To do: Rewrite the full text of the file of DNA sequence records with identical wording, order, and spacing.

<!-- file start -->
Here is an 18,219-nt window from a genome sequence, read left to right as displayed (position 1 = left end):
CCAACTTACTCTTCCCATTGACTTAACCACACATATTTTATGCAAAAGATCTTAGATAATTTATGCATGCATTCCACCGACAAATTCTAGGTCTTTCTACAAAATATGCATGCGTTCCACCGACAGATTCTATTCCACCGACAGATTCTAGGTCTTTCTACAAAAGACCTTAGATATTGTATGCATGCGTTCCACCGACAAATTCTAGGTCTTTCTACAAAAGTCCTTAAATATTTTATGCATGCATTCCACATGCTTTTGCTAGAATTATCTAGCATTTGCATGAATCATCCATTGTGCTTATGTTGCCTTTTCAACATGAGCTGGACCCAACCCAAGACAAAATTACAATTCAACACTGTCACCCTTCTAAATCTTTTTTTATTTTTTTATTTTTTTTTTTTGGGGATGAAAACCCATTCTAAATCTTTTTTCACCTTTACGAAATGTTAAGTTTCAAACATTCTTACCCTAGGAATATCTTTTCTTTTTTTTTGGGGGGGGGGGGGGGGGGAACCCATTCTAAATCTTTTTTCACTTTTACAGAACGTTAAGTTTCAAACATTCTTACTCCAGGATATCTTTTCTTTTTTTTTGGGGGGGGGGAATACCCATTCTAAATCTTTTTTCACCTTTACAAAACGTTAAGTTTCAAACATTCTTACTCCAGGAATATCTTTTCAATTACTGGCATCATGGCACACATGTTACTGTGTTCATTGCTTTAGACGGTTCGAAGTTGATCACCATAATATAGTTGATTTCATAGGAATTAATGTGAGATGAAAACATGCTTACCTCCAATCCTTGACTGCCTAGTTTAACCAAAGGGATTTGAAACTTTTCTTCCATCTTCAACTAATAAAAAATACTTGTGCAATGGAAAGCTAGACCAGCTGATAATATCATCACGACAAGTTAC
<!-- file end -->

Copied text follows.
Here is an 18,219-nt window from a genome sequence, read left to right as displayed (position 1 = left end):
CCAACTTACTCTTCCCATTGACTTAACCACACATATTTTATGCAAAAGATCTTAGATAATTTATGCATGCATTCCACCGACAAATTCTAGGTCTTTCTACAAAATATGCATGCGTTCCACCGACAGATTCTATTCCACCGACAGATTCTAGGTCTTTCTACAAAAGACCTTAGATATTGTATGCATGCGTTCCACCGACAAATTCTAGGTCTTTCTACAAAAGTCCTTAAATATTTTATGCATGCATTCCACATGCTTTTGCTAGAATTATCTAGCATTTGCATGAATCATCCATTGTGCTTATGTTGCCTTTTCAACATGAGCTGGACCCAACCCAAGACAAAATTACAATTCAACACTGTCACCCTTCTAAATCTTTTTTTATTTTTTTATTTTTTTTTTTTGGGGATGAAAACCCATTCTAAATCTTTTTTCACCTTTACGAAATGTTAAGTTTCAAACATTCTTACCCTAGGAATATCTTTTCTTTTTTTTTGGGGGGGGGGGGGGGGGGAACCCATTCTAAATCTTTTTTCACTTTTACAGAACGTTAAGTTTCAAACATTCTTACTCCAGGATATCTTTTCTTTTTTTTTGGGGGGGGGGAATACCCATTCTAAATCTTTTTTCACCTTTACAAAACGTTAAGTTTCAAACATTCTTACTCCAGGAATATCTTTTCAATTACTGGCATCATGGCACACATGTTACTGTGTTCATTGCTTTAGACGGTTCGAAGTTGATCACCATAATATAGTTGATTTCATAGGAATTAATGTGAGATGAAAACATGCTTACCTCCAATCCTTGACTGCCTAGTTTAACCAAAGGGATTTGAAACTTTTCTTCCATCTTCAACTAATAAAAAATACTTGTGCAATGGAAAGCTAGACCAGCTGATAATATCATCACGACAAGTTAC